We are aware that the selection of appropriate seeds is equally important to ensure sustainable plant production and that smallholder farmers do not necessarily have access to the latest adaptive varieties or seed of the required quality. Therefore, work has advanced, in partnership with ARC, South African National Seed Organisation (SANSOR) and the provinces towards ensuring seed security in selected areas of Limpopo and Mpumalanga through community seed production schemes on sorghum, maize and groundnuts. In these schemes, local communities are involved in plant variety evaluation and selection, a true example of participatory development of germplasm.
The department will continue its campaign of recognising and empowering women as contributors to food security and agricultural development. Through collaboration with Provinces and other role players, Female Entrepreneur Awards will no longer be implemented as an event, but as a programme with clear annual deliverables, targets and time frames.
To ensure improved productivity at the farm level and sustainability the department is spearheading the financing of scarce and critical skills needed by the sector. From 2004 to date a total of 1 199 young people have benefitted from the Department’s comprehensive bursary scheme. The majority of these young people are registered for tertiary studies at local and international universities.
A total of 478 local students have already completed their studies at various graduate and post graduate levels. Of the students that started in 2011 at international universities, 11 will be graduating in August this year. Other post graduate students at Nanjing and Jillin Universities in China are set to graduate in 2014. Plans are underway for the Department to increase its annual budget for bursaries.
Currently statistics indicate that the sector is experiencing an aging farming population. As a result the department has decided to invest in succession planning. To ensure successful succession planning, Colleges of Agriculture will continue to focus their curricula in producing young farmers. The department is in talks with the Department of Rural Development and Land Reform to see how these young graduates may be assisted to become practicing farmers in the future.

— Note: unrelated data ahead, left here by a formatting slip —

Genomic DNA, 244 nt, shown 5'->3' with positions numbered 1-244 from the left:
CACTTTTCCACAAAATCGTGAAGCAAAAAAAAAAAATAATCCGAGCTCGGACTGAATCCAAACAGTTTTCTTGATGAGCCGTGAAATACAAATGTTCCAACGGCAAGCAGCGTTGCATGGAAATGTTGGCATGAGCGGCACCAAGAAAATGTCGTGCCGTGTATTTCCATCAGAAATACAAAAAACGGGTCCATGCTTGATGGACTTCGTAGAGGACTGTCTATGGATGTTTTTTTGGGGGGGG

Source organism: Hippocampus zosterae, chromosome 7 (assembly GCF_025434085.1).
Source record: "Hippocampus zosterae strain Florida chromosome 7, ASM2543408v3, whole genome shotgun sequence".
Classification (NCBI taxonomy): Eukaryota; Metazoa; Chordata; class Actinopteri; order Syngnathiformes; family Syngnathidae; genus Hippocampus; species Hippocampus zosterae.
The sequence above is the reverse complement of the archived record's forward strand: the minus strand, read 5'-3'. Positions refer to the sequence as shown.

During the past financial year, 1 343 jobs were created through the implementation of 11 projects under the Working for Fisheries Programme (WFFP) which is a sub-programme of the Expanded Public Works Programme.
The objectives of the Working for Fisheries Programme are directed at a strategic good namely, the management of both freshwater and marine fisheries. The Programme includes improved harbour management, enhanced management information and catch data statistics on the small-scale fisheries sector; strengthening the fight against poaching and illegal fishing, and the provision of key infrastructure such as cold storage facilities, Fish Processing Establishments (FPE), the development of aquaculture hatcheries and fish farms producing a number of fish species and FPEs.
The 11 multi-year projects, includes the Western Cape Marine Anti-poaching project; fishing harbor facilities management; three Catch Data Monitors projects in KZN, the Eastern Cape and Western Cape; the Doringbaai Fish Farm; the development of Fish Processing Facilities in Cederberg and other parts of the Western Cape and the development of harbour facilities in Port Nolloth and Hondeklip Bay.
Honourable Chairperson, we have determined targets for forestry projects in all provinces with the aim of increasing the number of small forestry growers and providing support with capacity-building interventions. In the past financial year a total of 1 219 Small Forestry Growers were supported and the department aims to assist 1 300 small-scale growers for this financial year at a cost of R8 million.
In addition, in the past financial year the department created 1 700 jobs through the refurbishment of Category B and C plantations. For the 2013/14 financial year the department aims to reduce the 64 000 hectares of Temporary Unplanted Areas (TUPs) by reforesting 1 680 hectares at a cost of R10, 9 million in the provinces with Commercial forests and that would result in the creation of 2 700 jobs in KwaZulu-Natal, Eastern Cape, Limpopo and Mpumalanga.
Subsequent to COP17, which identified planted forests as well as indigenous forests as the biggest carbon sink, the Department aims to spend R2, 5 million on greening projects throughout the country. As part of the Department’s Food Security interventions within the forestry sector, the Department planted 14 177 fruit trees in the past financial year and we plan to plant 13 500 for this financial year at a cost of R975 800.
Honourable Members, I wish to formally table the Budget of R 6.178 billion, which has been allocated to the Department of Agriculture, Forestry and Fisheries for the 2013/14 financial year.
I table this Budget with an appeal for ‘Unity in Action’ confident that this House will support the prioritization and targets we have set for the year.
In conclusion, I would like to thank:
- Members of Parliament,
- Select Committee on Economic Development in particular, for their diligent oversight on the Department’s performance;
- • The Deputy Minister, Honourable Pieter Mulder;
- • Members of Executive Councils responsible for Agriculture in the Provinces;
- • The Acting Director-General and Senior Management team in the Department;
- • My family and my special guests; and
Ladies and gentlemen.
I thank you.